In Norway, Brunost is commonly divided into two types: those that contain only cow's cream and/or milk, and the ones that contain some proportion of goat's milk. The latter type is commonly called Geitost or Gjetost (meaning "goat's cheese"). Varieties that do not contain any cow's milk are called Ekte Geitost ("true goat's cheese"). Technically, the name "true goat's cheese" is misleading, since goat cheese (such as the French chèvre) is relatively uncommon in Norway, and is commonly called Hvit geitost ("white goat's cheese") to avoid confusion.

By far the most popular variety is the Gudbrandsdalsost, which contains a mixture of cow and goat milk, cream, and whey. In Norway it is so common that people just refer to it as "Brunost" or "Geitost", assuming that unless otherwise specified, Gudbrandsdalsost will be provided. This variety is also the most popular internationally, and in the US it is commonly referred to just as "Gjetost". The second most popular variety is the Fløtemysost, which has a milder taste due to the lack of goat's milk. The third most popular type is the Ekte geitost.

Related to brunost are prim (in Norwegian) or messmör (in Swedish), which is a soft, sweet spread commonly sold in tubes all across the Nordic countries. This is the original, ancient product made by boiling whey for a shorter period of time than brunost, and not adding milk or cream. Also, in Norway, pultost is traditionally made from byproducts of the brunost-making process, and has a very distinctive flavour.

Messmör

Usage[edit]

Brunost is mostly used as a topping for sandwiches, crispbread, and biscuits. It is very common in the traditional Norwegian matpakke ("sandwich pack", literally "food pack"), which is a common Norwegian lunch—sandwiches are packed in a lunch box in the morning, and carried to work for consumption in the 30 minute lunch break commonly afforded to Norwegian workers. One advantage of brunost for this purpose is that although its texture changes if not refrigerated, its taste does not. Brunost is also popular on Norwegian waffles, and as an ingredient in cooking, particularly in sauces for game meat.

Nutrition[edit]

To what extent brunost is healthy has been the subject of some controversy in Norway.[7] Brunost contains high amounts of calcium, proteins and vitamin B, as well as Iodine, which is beneficial. It also does not, as other cheeses do, contain salt. It used to contain significant amounts of iron because it was traditionally made in iron pots. In fact, when modern production methods with aluminium pans were introduced by the Norwegian dairy co-operative, the government was worried that it would significantly reduce iron intake in the general population, and ordered iron to be added to the cheese. Modern brunost does not contain significant amounts of iron.

However, the (natural) sugar content of Brunost is quite high, and also the fat content is significant, causing some to warn against it, and even likening it to milk chocolate.[8] Some tests have shown major nutritional differences between different varieties of brunost.[9] Also, it has been pointed out that the fat content of most brunost is significantly lower than in numerous other cheeses, such as soft cheeses.[7]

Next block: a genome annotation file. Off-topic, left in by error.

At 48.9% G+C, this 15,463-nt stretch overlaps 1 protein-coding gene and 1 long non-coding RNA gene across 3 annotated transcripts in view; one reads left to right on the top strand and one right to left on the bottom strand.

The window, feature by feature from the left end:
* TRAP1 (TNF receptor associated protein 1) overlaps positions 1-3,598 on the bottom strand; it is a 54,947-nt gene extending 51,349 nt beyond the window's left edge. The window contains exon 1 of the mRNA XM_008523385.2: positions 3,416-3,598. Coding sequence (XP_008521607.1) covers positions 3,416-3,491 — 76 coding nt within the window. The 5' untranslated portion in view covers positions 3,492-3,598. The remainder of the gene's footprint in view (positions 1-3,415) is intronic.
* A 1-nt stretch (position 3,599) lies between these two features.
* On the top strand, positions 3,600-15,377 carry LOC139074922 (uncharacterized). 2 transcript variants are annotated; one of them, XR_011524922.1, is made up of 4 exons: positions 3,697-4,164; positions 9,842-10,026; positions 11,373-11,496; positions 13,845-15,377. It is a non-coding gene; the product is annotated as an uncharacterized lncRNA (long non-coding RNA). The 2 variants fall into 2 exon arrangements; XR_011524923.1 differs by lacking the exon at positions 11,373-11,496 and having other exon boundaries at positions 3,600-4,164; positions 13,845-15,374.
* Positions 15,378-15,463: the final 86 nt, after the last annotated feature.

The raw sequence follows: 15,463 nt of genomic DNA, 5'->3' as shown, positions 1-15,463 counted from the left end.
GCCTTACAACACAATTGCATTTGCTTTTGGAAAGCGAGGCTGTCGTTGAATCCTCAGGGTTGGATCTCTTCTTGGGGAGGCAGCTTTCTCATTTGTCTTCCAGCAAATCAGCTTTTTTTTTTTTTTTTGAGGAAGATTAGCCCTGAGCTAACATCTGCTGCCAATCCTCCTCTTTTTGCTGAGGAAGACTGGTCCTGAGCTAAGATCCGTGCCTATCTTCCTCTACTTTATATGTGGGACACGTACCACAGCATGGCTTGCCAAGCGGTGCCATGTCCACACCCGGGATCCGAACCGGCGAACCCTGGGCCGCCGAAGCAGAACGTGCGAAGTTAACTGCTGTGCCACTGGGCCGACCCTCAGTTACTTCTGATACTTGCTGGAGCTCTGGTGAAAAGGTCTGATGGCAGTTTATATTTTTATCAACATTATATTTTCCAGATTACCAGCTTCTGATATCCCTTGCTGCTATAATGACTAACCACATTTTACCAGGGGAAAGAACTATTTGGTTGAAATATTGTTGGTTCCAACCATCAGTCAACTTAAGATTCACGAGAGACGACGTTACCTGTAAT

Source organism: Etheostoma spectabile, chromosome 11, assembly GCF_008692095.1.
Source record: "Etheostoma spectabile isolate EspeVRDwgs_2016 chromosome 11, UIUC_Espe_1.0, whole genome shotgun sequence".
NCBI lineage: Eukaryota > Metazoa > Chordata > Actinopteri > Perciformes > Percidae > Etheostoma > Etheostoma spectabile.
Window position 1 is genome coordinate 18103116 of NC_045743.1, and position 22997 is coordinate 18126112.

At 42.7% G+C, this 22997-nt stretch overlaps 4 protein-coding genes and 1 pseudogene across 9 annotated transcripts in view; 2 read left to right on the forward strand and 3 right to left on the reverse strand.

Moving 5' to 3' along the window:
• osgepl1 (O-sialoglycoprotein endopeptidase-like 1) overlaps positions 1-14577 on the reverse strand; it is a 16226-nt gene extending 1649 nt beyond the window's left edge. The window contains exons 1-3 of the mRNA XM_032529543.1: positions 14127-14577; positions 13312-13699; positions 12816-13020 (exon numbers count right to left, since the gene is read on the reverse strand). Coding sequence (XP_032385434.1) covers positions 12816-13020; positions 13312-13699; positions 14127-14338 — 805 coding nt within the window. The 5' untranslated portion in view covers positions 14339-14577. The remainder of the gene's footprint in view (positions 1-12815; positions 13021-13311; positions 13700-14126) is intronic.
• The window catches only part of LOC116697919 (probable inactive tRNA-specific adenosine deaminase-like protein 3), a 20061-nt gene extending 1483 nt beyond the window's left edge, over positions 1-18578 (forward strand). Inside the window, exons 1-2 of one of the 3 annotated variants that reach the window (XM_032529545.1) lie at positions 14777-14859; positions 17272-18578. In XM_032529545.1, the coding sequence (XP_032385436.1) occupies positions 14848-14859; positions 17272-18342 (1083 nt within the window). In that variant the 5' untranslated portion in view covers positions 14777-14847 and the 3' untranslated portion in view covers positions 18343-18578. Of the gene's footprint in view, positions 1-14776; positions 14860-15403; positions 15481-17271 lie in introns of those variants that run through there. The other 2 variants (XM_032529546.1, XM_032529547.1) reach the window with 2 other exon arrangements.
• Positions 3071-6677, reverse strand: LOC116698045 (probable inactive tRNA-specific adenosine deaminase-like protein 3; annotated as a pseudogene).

Accidents[edit]

In January 2013, a lorry carrying 27 tonnes of brunost caught fire in the 3.5 km (2.2 mi) long Bratli tunnel in Tysfjord. The temperature increased so much that the Brunost caught fire, the fats and sugars in the cheese fuelling the blaze, making firefighters unable to approach it until four days later, when most of it had burned out. The tunnel was severely damaged, and was closed for repair for several months afterwards. The accident was widely publicized in international media, and was dubbed "the goat cheese fire".[10][11] It was likened to the 1999 Mont Blanc Tunnel fire, when a truck carrying margarine and flour caught fire.

See also[edit]

References[edit]

  1. ^ Johansen, Signe (24 January 2013). "Brunost: the Norwegian cheese that's a hot topic". The Guardian. 
  2. ^ "Now that's a ruined meal: 3,000-year-old cooking pot is found with burned CHEESE welded to the bottom". 
  3. ^ "Gudbrandsdalsosten og Anne Hov". 
  4. ^ "Ost". 
  5. ^ http://www.fondazioneslowfood.com/en/slow-food-presidia/sognefjord-artisan-geitost/ Slow Food Foundation:Sognefjord Artisanal Geitost (Accessed Jan 2015)
  6. ^ Terri Dunbar-Curran, "Whey to go: Choose cheese", Cape Times, 26 April 2012.
  7. ^ a b "Ekspertenes dom over brunosten". 
  8. ^ Ole Bjørner Loe Welde and Ulf André Andersen, "Advarer mot brunost" Archived October 8, 2010, at the Wayback Machine., Dagbladet, 15 August 2003 (in Norwegian)
  9. ^ Gunn Helene Arsky, "Sunne og usunne brunoster: Vi har testet 18 brunoster - det ernæringsmessige spriket er stort", Dagbladet, 4 March 2011 (in Norwegian)
  10. ^ "Norway goat cheese fire closes tunnel", BBC News Europe, 22 January 2013.
  11. ^ Korva Coleman, "Burning Cheese Closes Norwegian Road For Days", The Two-Way, NPR, 23 January 2013.

Further reading[edit]

  • Arne Espelund. Brunosten, historien til et godt næringsemne gjennom 300 år. Trondheim: Arketype forlag, 1998. ISBN 82-992430-2-5 (in Norwegian)

External links[edit]